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Naira under pressure

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THE naira is facing one of its toughest times since 2017, the last time it was devalued. The naira was yesterday exchanging at N414 to dollar in the parallel market during the morning hours but recovered later in the evening to N370 to dollar.
However, the local currency remained firm at the official market, closing at N306.95 to dollar and closed at N366.75 to a dollar on the Investors and Exporters’ (I&E) Forex window.

President, Association of Bureaux De Change Operators of Nigeria (ABCON), Alhaji Aminu Gwadabe, who confirmed the naira rates, said currency speculators and investors converting their naira asset to dollars are to blame.
According to Gwadade, many Nigerians and foreign investors, sensing the possible decline in the value of the naira, are moving their naira assets to dollars, to avoid erosion of value.
He said speculators had in their rush to accumulate dollars, pushed the local currency to new low at N414 to dollar before it made a surprise recovery at N370 to dollar at the parallel market.
He confirmed that the naira decline at the parallel market was linked to two major immediate factors: speculators buying dollars with hope of selling at higher margins and people coverting their naira to dollar assets.
The CBN, however, said the fundamentals in the market do not support devaluation of the naira.

“We wish to note with displeasure, the rumours and speculative activities of unscrupulous players in the foreign exchange market, borne out of the impression that the CBN is on the verge of devaluing the Naira, and triggering panic in the forex market. These rumours are false, unwarranted and calculated to serve their dubious and selfish ends,” the apex bank said in a stamens.
“The apex bank said it has begun a robust and coordinated investigation in collaboration with the Nigerian Financial Intelligence Unit (NFIU) and related agencies to uncover the unscrupulous persons and forex dealers who are creating this panic, and the full weight of our rules and regulations will be meted out to them, including, but not limited to, being charged for economic sabotage”

The CBN, said it had successfully maintained a relative stability in all segments of the foreign exchange market, which has enabled investors, households and other economic agents to plan and to conduct their genuine foreign exchange transactions with relative ease;
The drop in crude oil prices to $32.85 per barrel, the Coronavirus epidemic ravaging global economies, local and foreign investors dumping fixed-income assets and decline in the foreign exchange reserves are some remote reasons that brought the local currency under pressure.
Traders said more investors are worried about the value of the naira after oil prices plunged, pushing them to sell down their position on the debt and equity markets.
According to them, selling pressure on local debt had persisted because of worries by fund managers on the implications of the fall in oil prices on naira value.
The external foreign exchange reserves have declined to $36.18 billion by March 9, from $37.45 billion they were on February 10, this year.
Analysts surveyed by Bloomberg said the CBN will likely opt for a devaluation of between 10 per cent and 15 per cent.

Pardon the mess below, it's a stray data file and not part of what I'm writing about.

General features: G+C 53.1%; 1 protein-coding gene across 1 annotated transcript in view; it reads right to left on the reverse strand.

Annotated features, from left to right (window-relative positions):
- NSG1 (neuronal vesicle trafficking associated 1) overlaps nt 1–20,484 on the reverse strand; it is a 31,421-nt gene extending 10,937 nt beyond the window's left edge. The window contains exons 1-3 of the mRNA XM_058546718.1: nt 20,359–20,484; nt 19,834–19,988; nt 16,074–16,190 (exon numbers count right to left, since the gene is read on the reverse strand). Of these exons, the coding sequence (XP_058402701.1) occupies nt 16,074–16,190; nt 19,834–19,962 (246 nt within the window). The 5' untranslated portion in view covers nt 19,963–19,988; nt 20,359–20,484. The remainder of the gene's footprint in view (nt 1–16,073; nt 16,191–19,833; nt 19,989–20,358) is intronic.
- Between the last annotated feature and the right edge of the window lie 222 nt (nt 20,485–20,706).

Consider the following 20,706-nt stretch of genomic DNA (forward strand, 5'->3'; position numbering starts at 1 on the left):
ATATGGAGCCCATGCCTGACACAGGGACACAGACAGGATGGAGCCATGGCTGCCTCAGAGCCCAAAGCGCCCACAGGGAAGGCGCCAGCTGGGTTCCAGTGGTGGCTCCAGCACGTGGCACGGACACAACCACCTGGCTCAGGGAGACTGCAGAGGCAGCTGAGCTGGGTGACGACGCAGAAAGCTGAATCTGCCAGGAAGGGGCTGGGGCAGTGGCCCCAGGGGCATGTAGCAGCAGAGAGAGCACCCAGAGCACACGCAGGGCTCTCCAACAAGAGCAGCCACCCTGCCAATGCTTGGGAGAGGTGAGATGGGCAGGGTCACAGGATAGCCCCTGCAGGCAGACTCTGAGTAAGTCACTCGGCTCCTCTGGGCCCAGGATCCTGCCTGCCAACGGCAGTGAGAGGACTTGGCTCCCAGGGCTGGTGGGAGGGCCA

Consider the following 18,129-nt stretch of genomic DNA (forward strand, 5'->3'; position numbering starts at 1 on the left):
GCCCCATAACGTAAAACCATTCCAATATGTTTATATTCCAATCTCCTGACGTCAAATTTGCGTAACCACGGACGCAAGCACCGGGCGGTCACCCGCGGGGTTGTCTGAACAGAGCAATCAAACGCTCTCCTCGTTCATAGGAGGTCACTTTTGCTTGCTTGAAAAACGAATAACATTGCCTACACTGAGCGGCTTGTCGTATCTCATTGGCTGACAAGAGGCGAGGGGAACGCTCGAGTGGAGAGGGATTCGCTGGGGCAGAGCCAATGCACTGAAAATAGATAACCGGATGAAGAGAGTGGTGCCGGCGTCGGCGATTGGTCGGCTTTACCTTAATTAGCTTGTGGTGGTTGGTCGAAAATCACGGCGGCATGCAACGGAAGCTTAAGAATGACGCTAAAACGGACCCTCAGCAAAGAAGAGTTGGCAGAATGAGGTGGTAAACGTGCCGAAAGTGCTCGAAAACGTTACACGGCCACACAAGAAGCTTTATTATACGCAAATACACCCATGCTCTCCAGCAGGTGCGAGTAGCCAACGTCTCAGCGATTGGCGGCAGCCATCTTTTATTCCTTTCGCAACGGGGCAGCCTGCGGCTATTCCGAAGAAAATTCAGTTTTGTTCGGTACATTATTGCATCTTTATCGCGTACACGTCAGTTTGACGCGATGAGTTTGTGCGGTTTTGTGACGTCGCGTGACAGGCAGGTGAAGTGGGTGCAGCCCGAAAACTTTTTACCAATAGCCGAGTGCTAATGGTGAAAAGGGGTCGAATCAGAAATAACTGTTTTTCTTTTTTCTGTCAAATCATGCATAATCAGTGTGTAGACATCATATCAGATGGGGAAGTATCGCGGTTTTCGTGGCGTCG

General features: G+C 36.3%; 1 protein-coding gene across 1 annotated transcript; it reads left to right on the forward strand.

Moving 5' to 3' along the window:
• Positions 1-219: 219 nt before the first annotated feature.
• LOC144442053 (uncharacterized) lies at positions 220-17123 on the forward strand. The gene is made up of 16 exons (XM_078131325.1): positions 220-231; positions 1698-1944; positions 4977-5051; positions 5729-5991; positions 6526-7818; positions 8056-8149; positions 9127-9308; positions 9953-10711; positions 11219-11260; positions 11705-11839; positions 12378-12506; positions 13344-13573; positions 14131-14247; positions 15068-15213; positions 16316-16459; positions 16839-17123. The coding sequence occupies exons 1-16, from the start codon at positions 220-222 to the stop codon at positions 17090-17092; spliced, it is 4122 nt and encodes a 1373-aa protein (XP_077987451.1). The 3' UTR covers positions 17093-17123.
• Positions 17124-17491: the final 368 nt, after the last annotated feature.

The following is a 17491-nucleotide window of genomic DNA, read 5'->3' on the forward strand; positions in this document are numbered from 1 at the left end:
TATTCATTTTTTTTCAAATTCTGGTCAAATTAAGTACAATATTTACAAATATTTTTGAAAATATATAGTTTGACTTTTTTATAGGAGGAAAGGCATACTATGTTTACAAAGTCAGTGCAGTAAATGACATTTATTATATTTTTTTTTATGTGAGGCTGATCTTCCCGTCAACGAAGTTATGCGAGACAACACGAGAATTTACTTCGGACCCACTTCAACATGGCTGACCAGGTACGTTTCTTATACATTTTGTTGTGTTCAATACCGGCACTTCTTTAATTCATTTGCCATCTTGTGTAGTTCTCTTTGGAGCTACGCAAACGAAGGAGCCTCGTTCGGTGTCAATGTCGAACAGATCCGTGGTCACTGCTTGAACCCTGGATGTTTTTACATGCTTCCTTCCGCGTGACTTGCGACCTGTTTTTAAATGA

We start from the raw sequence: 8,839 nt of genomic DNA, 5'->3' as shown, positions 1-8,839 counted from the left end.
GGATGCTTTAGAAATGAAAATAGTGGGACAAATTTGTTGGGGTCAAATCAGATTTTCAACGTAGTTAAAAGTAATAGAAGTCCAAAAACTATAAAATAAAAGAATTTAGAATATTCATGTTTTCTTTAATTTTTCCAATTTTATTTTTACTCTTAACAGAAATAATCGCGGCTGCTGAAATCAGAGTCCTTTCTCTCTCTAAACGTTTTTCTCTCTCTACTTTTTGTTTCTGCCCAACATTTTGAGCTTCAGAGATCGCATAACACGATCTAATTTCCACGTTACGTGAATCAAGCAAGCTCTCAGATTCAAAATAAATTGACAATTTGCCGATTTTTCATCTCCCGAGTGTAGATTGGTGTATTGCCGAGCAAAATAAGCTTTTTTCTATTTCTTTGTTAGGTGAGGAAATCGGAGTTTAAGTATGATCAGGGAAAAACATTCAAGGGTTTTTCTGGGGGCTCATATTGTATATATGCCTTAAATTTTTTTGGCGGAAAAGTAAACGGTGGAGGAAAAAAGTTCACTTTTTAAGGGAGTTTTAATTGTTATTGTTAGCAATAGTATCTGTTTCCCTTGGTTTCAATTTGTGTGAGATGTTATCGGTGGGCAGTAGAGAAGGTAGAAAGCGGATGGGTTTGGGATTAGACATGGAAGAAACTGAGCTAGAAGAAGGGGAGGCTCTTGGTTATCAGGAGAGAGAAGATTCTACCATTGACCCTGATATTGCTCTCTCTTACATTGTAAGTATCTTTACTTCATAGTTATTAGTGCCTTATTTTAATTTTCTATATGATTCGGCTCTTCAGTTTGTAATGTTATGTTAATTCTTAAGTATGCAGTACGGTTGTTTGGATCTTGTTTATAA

Gwadabe said the measures taken by the CBN, including domiciliary account controls, are making it difficult for the asset movers, who are also finding a way out.
“Speculators have lost money today. Some people bought dollars at N414 in the morning hours planning to sell at higher rates. Later this evening, after CBN interventions and moves by ABCON, the rates were brought down to N370 to dollar this evening. The two things playing out against the Naira is speculation and people converting their Naira to dollars,” he told The Nation.
Gwadabe said the action of the CBN, security agencies and the collaboration with ABCON have started impacting positively on the market.
Continued, he said the foresight of the CBN in implementing the domiciliary account rule has helped the put the naira relatively stable.
“I can confirm to you that people moving assets from naira to dollar. The CBN had seen the development and came with the which places limit on the amount that can be moved and mode of withdrawal for deposited cash.,” he added.
Gwadabe said the border closure and tight security at Nigeria’s land borders are also helping to ensure that cash movement is restated.

Analysts said the local currency will continue to come under pressure, but the CBN is committed to keep it steady in line with its mandate of maintain exchange rate stability. The CBN spent nearly $16.56 billion to defend the naira in the last one year, The Nation has learnt.
Analysis of the regulator’s half year report showed that the apex bank defended the currency with $8.28 billion through its direct intervention within the first six months of 2019.
Financial analysis estimated that the same level of intervention, or even higher amount applied in accompanying six months ended December 2019.
The amount was given to different segments of the inter-bank foreign exchange (forex) market, the report said, indicating that the forex sales were meant to manage the demand pressure and ensure exchange rate stability, which are within the core mandates of the apex bank.
Despite the current pressure on the naira, CBN Governor, Godwin Emefiele has vowed to keep the naira steady for now, insisting that the slide in foreign reserves is not a cause for concern.

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